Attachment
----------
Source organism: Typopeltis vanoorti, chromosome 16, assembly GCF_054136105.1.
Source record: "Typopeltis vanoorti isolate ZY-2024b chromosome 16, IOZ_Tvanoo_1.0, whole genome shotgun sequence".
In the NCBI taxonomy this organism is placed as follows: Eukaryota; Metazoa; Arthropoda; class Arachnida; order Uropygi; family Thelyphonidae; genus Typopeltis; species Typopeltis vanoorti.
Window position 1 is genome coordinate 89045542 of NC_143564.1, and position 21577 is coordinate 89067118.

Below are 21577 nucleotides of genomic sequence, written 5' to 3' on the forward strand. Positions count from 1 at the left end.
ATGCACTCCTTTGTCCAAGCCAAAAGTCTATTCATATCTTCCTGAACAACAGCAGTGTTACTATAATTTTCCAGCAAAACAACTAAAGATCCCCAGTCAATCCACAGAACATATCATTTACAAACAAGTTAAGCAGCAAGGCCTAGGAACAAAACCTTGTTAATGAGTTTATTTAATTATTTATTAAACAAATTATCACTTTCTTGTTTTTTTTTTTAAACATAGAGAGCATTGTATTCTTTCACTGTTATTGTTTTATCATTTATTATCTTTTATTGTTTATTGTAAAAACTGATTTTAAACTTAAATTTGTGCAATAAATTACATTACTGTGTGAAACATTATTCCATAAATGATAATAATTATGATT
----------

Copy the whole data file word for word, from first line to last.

Source organism: Typopeltis vanoorti, chromosome 16, assembly GCF_054136105.1.
Source record: "Typopeltis vanoorti isolate ZY-2024b chromosome 16, IOZ_Tvanoo_1.0, whole genome shotgun sequence".
In the NCBI taxonomy this organism is placed as follows: Eukaryota; Metazoa; Arthropoda; class Arachnida; order Uropygi; family Thelyphonidae; genus Typopeltis; species Typopeltis vanoorti.
Window position 1 is genome coordinate 89045542 of NC_143564.1, and position 21577 is coordinate 89067118.

Below are 21577 nucleotides of genomic sequence, written 5' to 3' on the forward strand. Positions count from 1 at the left end.
ATGCACTCCTTTGTCCAAGCCAAAAGTCTATTCATATCTTCCTGAACAACAGCAGTGTTACTATAATTTTCCAGCAAAACAACTAAAGATCCCCAGTCAATCCACAGAACATATCATTTACAAACAAGTTAAGCAGCAAGGCCTAGGAACAAAACCTTGTTAATGAGTTTATTTAATTATTTATTAAACAAATTATCACTTTCTTGTTTTTTTTTTTAAACATAGAGAGCATTGTATTCTTTCACTGTTATTGTTTTATCATTTATTATCTTTTATTGTTTATTGTAAAAACTGATTTTAAACTTAAATTTGTGCAATAAATTACATTACTGTGTGAAACATTATTCCATAAATGATAATAATTATGATT